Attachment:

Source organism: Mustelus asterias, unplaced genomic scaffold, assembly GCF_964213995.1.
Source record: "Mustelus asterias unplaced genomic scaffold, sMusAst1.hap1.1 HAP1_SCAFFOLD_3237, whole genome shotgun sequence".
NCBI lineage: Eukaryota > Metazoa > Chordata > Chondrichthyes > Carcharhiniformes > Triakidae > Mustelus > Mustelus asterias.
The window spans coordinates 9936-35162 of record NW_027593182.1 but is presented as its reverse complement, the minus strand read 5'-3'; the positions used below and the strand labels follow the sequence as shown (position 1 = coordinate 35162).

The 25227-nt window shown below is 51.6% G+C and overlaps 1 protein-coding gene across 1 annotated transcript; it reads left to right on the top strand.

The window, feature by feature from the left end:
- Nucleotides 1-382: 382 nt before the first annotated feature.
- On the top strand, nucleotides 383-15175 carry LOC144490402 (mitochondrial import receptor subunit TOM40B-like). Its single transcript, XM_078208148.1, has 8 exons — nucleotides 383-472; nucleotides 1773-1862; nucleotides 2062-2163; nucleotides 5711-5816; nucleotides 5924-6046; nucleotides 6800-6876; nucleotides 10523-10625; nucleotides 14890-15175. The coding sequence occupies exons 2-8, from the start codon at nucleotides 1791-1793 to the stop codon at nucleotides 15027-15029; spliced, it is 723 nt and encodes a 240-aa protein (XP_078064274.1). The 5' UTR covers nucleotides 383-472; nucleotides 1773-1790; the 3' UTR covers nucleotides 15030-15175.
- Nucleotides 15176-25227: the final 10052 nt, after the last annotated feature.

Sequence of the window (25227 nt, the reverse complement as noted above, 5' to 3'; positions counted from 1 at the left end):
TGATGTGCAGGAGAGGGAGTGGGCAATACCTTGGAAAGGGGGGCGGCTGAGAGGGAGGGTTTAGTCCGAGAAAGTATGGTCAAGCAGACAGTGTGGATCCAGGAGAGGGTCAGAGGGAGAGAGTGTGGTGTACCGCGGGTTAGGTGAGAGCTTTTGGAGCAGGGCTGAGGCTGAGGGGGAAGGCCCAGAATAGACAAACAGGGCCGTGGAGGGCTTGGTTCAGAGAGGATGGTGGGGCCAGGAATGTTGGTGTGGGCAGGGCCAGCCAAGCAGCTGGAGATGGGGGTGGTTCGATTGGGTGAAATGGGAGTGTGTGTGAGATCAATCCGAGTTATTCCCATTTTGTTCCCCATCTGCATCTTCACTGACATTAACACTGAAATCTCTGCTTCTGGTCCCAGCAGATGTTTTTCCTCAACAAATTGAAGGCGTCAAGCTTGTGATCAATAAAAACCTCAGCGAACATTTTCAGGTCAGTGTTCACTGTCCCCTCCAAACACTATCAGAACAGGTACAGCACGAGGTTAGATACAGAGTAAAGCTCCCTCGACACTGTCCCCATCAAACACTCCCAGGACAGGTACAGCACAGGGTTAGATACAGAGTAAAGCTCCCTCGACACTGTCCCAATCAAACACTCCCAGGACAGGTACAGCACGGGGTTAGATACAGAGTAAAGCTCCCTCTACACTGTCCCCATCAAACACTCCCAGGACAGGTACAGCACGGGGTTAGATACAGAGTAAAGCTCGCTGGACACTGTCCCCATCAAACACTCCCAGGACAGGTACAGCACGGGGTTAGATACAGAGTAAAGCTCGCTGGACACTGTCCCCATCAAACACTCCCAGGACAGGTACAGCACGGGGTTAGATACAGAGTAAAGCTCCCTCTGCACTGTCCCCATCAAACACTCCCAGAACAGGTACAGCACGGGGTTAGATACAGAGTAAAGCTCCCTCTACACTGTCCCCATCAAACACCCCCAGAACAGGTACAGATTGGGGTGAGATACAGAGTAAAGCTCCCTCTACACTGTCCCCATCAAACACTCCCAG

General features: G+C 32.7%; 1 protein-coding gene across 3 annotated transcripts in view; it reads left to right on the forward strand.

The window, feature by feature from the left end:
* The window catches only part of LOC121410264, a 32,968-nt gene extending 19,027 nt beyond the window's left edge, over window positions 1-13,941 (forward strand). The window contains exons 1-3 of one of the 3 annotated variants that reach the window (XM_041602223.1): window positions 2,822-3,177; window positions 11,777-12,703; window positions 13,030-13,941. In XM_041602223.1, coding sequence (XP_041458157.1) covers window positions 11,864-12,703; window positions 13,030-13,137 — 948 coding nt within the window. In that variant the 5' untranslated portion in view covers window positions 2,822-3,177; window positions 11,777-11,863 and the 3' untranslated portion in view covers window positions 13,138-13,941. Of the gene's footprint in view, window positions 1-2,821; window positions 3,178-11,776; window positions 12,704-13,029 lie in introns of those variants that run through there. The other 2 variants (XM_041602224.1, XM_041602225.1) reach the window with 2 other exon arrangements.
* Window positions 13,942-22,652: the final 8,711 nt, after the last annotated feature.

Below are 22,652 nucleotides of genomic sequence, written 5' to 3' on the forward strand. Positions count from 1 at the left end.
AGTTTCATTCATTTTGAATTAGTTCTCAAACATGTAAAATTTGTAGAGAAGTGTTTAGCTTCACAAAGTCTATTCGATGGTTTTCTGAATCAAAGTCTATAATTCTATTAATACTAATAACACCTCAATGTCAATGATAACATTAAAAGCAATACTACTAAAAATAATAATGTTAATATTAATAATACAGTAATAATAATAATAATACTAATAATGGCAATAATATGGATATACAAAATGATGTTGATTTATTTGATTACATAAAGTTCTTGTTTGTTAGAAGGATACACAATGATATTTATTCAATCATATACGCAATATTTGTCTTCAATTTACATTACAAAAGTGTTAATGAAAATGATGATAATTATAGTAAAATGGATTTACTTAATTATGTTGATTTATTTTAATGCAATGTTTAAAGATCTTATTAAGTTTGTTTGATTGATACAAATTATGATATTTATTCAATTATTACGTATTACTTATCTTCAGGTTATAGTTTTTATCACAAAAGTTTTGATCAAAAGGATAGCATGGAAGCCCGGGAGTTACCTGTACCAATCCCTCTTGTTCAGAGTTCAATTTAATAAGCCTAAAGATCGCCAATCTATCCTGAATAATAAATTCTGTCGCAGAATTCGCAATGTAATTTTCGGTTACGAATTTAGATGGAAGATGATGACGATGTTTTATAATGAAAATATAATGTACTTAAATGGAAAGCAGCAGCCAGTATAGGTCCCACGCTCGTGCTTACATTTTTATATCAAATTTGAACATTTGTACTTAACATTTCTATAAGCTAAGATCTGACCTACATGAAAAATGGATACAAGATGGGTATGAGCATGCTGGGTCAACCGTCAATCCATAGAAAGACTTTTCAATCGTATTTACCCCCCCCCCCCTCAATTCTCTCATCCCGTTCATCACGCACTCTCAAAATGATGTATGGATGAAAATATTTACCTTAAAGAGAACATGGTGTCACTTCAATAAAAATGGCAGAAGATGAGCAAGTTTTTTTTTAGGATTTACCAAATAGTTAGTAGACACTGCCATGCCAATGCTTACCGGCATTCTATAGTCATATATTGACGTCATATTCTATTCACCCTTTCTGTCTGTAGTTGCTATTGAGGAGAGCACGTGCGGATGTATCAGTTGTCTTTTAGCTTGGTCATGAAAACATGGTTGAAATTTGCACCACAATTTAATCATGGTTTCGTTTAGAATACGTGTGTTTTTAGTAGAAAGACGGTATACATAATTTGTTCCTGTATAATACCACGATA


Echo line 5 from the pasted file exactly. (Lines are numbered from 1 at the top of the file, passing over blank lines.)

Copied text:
The 25227-nt window shown below is 51.6% G+C and overlaps 1 protein-coding gene across 1 annotated transcript; it reads left to right on the top strand.